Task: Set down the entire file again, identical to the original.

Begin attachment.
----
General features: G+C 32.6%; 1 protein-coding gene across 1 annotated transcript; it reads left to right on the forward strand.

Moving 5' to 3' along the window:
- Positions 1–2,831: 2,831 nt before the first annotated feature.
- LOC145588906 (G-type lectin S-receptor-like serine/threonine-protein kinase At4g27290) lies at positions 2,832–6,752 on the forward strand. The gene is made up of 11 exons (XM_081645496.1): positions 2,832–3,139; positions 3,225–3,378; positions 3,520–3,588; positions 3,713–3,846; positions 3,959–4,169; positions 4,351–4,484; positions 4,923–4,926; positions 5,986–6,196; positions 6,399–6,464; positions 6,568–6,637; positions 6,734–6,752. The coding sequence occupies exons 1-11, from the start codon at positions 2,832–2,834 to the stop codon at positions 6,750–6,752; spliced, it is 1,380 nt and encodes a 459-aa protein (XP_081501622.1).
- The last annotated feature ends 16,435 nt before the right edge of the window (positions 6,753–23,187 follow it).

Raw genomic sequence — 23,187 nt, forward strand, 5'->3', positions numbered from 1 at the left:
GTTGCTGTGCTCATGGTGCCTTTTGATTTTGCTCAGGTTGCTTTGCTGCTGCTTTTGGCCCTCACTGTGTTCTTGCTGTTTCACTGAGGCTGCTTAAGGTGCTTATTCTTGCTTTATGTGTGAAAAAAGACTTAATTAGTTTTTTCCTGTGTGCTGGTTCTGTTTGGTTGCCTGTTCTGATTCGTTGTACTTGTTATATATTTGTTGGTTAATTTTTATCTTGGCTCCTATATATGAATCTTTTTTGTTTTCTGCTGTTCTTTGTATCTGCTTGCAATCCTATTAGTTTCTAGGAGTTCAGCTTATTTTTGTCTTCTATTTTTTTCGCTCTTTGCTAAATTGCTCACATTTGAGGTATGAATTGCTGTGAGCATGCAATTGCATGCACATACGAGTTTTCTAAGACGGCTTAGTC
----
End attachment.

General features: G+C 32.6%; 1 protein-coding gene across 1 annotated transcript; it reads left to right on the forward strand.

Moving 5' to 3' along the window:
- Positions 1–2,831: 2,831 nt before the first annotated feature.
- LOC145588906 (G-type lectin S-receptor-like serine/threonine-protein kinase At4g27290) lies at positions 2,832–6,752 on the forward strand. The gene is made up of 11 exons (XM_081645496.1): positions 2,832–3,139; positions 3,225–3,378; positions 3,520–3,588; positions 3,713–3,846; positions 3,959–4,169; positions 4,351–4,484; positions 4,923–4,926; positions 5,986–6,196; positions 6,399–6,464; positions 6,568–6,637; positions 6,734–6,752. The coding sequence occupies exons 1-11, from the start codon at positions 2,832–2,834 to the stop codon at positions 6,750–6,752; spliced, it is 1,380 nt and encodes a 459-aa protein (XP_081501622.1).
- The last annotated feature ends 16,435 nt before the right edge of the window (positions 6,753–23,187 follow it).

Raw genomic sequence — 23,187 nt, forward strand, 5'->3', positions numbered from 1 at the left:
GTTGCTGTGCTCATGGTGCCTTTTGATTTTGCTCAGGTTGCTTTGCTGCTGCTTTTGGCCCTCACTGTGTTCTTGCTGTTTCACTGAGGCTGCTTAAGGTGCTTATTCTTGCTTTATGTGTGAAAAAAGACTTAATTAGTTTTTTCCTGTGTGCTGGTTCTGTTTGGTTGCCTGTTCTGATTCGTTGTACTTGTTATATATTTGTTGGTTAATTTTTATCTTGGCTCCTATATATGAATCTTTTTTGTTTTCTGCTGTTCTTTGTATCTGCTTGCAATCCTATTAGTTTCTAGGAGTTCAGCTTATTTTTGTCTTCTATTTTTTTCGCTCTTTGCTAAATTGCTCACATTTGAGGTATGAATTGCTGTGAGCATGCAATTGCATGCACATACGAGTTTTCTAAGACGGCTTAGTC